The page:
Can Racists Be Reasoned With?

I’m fortunate to have a lot of pretty smart friends, who give me plenty of material for thought (and thus eventually for writing, since that’s how I generally try to organize my thinking). Just yesterday, a friend of mine posted this article, which argues rather convincingly that the cause of many of America’s current ailments is what the author describes as “an abandonment of reason”. He gives numerous examples of this, from climate change denial to sex education. And while I find the argument a good one, I think that there is little cause for optimism of the triumph of reason in this or just about any other case.

In his excellent book The Righteous Mind, Jonathan Haidt shows how reason is consistently subjugated by emotion. He uses the very descriptive metaphor of an elephant and a rider, where reason is the rider and emotion / intuition the elephant. The rider can try and guide the elephant, but in case of conflict, the elephant is going to win. Our cognitions, our very deeply held beliefs, are largely the result of post-hoc reasoning rather than sound logistical deduction. We experience a feeling in reaction to something, and our minds come up with a seemingly rational explanation for why we felt that way.

Because of this, I would say that focusing on reason alone is a poor approach to work towards solving problems such as racism. Certainly, racist beliefs generally cannot stand up to the lens of logic, but for someone who holds them this matters little. As he was engaged in his murderous rampage, the suspect reportedly stated “…you’ve raped our women, and you are taking over our country.” This sounds exactly like an appeal to two of Haidt’s six moral foundations, namely those of “Sanctity” and “Authority”. To a racist, those of different racial backgrounds are corrupting the very moral fiber of their nation, threatening the orderly boundaries of society. I have not searched for studies on the matter but I would surmise that these come from deeply seated intuitions, some of which may even be genetically based. As such, anything trying to contradict them is likely to be summarily dismissed.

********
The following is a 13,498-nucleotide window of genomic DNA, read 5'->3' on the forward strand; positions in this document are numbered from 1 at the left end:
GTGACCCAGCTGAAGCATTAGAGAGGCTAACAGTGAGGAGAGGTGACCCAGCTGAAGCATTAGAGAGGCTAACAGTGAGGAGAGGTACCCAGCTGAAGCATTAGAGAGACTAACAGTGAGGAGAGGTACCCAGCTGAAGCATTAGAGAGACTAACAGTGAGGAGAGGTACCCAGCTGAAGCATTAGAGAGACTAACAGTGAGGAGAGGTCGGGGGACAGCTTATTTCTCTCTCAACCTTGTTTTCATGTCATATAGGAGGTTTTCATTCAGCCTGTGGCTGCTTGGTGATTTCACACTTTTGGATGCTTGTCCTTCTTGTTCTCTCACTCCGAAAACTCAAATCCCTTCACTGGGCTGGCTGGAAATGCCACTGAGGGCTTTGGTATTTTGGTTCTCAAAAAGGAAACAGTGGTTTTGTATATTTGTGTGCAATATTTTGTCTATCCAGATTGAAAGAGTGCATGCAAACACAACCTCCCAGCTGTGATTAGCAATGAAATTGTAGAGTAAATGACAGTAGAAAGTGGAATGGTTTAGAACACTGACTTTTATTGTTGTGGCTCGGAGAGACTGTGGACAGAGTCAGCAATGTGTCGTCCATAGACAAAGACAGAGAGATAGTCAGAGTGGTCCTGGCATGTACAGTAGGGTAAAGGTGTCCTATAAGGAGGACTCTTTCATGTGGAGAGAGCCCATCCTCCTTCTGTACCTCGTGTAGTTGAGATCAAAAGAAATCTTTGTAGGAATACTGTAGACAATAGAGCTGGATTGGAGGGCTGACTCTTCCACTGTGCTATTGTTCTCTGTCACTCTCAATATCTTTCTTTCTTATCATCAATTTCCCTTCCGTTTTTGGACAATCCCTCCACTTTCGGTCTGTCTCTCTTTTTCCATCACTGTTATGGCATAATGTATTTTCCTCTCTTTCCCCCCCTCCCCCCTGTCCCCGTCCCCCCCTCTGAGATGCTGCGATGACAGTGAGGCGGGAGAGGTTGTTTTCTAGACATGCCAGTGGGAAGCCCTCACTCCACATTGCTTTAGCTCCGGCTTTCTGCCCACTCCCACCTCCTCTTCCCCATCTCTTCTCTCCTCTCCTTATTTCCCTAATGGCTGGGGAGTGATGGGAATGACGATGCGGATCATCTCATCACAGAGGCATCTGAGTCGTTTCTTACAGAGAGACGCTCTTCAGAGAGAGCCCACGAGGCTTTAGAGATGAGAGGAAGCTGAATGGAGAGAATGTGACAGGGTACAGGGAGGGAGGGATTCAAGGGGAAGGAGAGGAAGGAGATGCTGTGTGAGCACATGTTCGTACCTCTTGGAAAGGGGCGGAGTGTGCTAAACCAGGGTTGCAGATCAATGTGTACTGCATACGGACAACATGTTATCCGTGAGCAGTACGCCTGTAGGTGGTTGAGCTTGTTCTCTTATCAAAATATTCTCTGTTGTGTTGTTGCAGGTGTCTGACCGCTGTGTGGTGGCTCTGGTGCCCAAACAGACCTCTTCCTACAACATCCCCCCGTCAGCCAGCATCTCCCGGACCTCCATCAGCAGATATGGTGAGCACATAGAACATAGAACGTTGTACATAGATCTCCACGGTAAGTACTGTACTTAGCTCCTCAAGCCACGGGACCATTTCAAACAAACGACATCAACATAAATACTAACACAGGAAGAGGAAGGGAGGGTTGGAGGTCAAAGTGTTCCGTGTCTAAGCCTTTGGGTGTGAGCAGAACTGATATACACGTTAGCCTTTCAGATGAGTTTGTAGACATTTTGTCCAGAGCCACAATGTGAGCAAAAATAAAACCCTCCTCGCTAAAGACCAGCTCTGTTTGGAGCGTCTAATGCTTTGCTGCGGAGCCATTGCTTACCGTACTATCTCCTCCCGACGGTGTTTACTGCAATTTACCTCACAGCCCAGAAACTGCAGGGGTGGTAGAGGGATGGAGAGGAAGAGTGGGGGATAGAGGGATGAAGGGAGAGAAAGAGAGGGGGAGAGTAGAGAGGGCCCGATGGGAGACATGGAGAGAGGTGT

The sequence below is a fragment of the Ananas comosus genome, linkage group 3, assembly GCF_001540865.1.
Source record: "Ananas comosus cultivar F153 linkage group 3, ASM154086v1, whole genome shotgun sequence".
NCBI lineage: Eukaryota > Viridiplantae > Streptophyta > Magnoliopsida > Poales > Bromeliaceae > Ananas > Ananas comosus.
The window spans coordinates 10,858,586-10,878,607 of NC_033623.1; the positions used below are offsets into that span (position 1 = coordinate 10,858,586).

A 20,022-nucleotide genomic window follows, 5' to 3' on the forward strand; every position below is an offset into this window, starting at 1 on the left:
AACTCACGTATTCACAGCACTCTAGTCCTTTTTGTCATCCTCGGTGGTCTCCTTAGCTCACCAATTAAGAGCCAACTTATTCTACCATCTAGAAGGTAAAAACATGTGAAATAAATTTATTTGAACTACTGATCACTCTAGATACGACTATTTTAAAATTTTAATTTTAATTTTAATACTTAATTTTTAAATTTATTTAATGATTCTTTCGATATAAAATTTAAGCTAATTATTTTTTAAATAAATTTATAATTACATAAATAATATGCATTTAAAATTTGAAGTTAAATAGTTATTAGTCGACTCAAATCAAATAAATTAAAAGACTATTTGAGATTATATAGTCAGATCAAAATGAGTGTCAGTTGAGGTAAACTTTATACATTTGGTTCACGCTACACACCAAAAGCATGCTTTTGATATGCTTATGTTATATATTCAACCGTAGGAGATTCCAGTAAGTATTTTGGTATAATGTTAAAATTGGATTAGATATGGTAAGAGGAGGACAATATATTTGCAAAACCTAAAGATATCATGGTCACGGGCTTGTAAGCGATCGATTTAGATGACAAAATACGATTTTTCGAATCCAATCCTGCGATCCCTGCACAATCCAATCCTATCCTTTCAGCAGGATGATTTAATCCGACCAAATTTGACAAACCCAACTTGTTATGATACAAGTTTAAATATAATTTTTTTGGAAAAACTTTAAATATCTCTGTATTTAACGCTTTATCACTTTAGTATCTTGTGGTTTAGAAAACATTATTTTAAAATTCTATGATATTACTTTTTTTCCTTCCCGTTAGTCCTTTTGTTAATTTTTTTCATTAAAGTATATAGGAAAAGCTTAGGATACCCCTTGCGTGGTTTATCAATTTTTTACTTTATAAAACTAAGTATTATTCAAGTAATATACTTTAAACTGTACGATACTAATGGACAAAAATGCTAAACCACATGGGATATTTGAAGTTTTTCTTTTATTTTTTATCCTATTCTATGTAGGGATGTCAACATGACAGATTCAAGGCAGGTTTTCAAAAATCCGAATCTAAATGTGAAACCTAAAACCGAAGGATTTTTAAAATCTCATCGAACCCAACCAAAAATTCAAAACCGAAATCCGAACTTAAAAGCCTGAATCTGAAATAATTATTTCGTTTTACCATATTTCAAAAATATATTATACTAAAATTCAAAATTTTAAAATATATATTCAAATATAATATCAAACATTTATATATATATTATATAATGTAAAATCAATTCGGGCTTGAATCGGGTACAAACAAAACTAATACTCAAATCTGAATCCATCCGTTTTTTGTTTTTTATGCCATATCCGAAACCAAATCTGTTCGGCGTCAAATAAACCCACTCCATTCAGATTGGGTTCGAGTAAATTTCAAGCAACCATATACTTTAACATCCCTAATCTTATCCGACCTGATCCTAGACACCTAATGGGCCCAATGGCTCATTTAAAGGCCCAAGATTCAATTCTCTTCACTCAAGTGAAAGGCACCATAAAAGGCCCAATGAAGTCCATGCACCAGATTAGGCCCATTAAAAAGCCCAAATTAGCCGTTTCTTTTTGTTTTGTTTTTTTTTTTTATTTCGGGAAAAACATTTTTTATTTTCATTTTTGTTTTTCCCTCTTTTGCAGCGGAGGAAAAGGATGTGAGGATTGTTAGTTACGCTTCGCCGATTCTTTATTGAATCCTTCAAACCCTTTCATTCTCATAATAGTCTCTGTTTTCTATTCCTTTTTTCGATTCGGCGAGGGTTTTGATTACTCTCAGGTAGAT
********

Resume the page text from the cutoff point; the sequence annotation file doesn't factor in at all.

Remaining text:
So is all hope lost? Is there no way to affect change in the minds of racist individuals? There may be a glimmer of possibility, which we glimpse in another friend’s thoughts on the matter:

How do we change their thinking from a young age? Unfortunately most have parents with warped views who are their driving influence, but can we as a community step-up and be just as influential? Would arranging for greater exposure at a young age to those children seemingly different from themselves, in race, religion, etc. be the most effective? Providing the opportunity to internalize the commonality of all humanity by having these relationships when young seems about right to me.

Much like the character of Derek in American History X, organic exposure to other cultures and ideas may be the best hope. Even so, I don’t know that any top-down effort to accomplish this would be effective. Rather, it would only be seen as yet another invasion of culture. Combine this with the media’s continual efforts to polemicize their constituents for the sake of ratings, and sadly I remain rather pessimistic of any kind of large scale resolution to this problem.

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